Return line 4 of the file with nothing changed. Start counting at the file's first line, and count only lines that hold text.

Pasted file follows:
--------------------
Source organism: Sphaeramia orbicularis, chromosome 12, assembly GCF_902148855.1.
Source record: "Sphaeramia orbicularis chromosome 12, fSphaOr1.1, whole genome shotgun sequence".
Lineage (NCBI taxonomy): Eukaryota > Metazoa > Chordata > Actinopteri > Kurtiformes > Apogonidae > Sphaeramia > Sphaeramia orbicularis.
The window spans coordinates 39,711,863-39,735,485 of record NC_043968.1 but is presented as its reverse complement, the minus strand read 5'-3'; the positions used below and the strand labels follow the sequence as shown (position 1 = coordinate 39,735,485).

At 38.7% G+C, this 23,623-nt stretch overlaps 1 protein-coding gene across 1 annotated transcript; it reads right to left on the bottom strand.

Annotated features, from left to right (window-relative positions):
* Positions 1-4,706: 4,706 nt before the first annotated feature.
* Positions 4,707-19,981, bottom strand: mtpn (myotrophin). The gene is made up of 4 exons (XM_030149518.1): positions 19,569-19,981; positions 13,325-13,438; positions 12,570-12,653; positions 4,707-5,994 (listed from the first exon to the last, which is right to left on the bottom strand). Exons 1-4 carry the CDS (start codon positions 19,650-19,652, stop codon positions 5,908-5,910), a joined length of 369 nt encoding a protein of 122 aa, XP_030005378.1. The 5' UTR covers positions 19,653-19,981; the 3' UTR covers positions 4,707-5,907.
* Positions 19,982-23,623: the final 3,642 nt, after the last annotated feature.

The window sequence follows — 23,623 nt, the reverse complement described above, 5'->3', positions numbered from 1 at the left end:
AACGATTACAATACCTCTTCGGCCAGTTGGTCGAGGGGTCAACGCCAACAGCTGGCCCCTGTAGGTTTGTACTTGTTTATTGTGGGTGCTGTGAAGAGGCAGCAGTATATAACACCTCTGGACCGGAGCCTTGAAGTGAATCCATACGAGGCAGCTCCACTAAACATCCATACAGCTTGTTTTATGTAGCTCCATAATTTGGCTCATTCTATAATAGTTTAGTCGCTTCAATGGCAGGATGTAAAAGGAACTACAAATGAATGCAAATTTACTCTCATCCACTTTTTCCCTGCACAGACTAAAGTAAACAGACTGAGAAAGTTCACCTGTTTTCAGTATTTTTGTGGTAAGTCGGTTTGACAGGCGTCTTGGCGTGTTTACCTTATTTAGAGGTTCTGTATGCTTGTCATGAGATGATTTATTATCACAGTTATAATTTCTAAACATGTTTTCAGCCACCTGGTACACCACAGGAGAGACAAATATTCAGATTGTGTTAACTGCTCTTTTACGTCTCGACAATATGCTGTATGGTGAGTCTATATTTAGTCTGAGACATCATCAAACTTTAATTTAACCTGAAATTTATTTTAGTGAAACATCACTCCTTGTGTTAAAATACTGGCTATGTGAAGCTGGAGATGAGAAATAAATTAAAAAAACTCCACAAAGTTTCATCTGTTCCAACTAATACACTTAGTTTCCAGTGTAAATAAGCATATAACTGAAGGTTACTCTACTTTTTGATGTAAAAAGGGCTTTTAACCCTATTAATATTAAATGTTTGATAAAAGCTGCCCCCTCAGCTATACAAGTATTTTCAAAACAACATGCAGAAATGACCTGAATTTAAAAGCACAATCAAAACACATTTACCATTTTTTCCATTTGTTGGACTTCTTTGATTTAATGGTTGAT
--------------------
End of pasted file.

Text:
The window spans coordinates 39,711,863-39,735,485 of record NC_043968.1 but is presented as its reverse complement, the minus strand read 5'-3'; the positions used below and the strand labels follow the sequence as shown (position 1 = coordinate 39,735,485).